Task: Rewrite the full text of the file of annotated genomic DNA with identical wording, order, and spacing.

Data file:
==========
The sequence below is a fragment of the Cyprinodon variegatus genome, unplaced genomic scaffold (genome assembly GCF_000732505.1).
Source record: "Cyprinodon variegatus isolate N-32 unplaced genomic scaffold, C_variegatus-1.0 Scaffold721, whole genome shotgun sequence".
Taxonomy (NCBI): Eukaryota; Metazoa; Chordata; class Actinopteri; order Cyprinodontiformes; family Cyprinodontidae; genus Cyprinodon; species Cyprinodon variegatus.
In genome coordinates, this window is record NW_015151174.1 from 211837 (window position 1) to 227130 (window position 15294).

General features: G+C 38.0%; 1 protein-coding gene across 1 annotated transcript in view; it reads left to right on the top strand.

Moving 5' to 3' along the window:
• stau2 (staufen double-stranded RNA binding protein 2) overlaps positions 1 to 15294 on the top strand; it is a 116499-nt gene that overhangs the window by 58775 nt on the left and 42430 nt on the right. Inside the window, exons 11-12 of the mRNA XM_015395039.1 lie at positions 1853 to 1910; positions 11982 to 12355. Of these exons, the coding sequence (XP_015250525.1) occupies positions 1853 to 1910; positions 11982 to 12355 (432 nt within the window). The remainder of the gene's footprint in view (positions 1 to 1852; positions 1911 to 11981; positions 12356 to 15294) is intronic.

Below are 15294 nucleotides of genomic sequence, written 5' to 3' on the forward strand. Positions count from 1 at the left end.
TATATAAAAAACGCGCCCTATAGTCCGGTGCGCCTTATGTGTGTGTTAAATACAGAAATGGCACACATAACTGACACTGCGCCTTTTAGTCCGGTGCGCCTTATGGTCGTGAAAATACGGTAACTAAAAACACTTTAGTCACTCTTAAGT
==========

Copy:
The sequence below is a fragment of the Cyprinodon variegatus genome, unplaced genomic scaffold (genome assembly GCF_000732505.1).
Source record: "Cyprinodon variegatus isolate N-32 unplaced genomic scaffold, C_variegatus-1.0 Scaffold721, whole genome shotgun sequence".
Taxonomy (NCBI): Eukaryota; Metazoa; Chordata; class Actinopteri; order Cyprinodontiformes; family Cyprinodontidae; genus Cyprinodon; species Cyprinodon variegatus.
In genome coordinates, this window is record NW_015151174.1 from 211837 (window position 1) to 227130 (window position 15294).

General features: G+C 38.0%; 1 protein-coding gene across 1 annotated transcript in view; it reads left to right on the top strand.

Moving 5' to 3' along the window:
• stau2 (staufen double-stranded RNA binding protein 2) overlaps positions 1 to 15294 on the top strand; it is a 116499-nt gene that overhangs the window by 58775 nt on the left and 42430 nt on the right. Inside the window, exons 11-12 of the mRNA XM_015395039.1 lie at positions 1853 to 1910; positions 11982 to 12355. Of these exons, the coding sequence (XP_015250525.1) occupies positions 1853 to 1910; positions 11982 to 12355 (432 nt within the window). The remainder of the gene's footprint in view (positions 1 to 1852; positions 1911 to 11981; positions 12356 to 15294) is intronic.

Below are 15294 nucleotides of genomic sequence, written 5' to 3' on the forward strand. Positions count from 1 at the left end.
TATATAAAAAACGCGCCCTATAGTCCGGTGCGCCTTATGTGTGTGTTAAATACAGAAATGGCACACATAACTGACACTGCGCCTTTTAGTCCGGTGCGCCTTATGGTCGTGAAAATACGGTAACTAAAAACACTTTAGTCACTCTTAAGT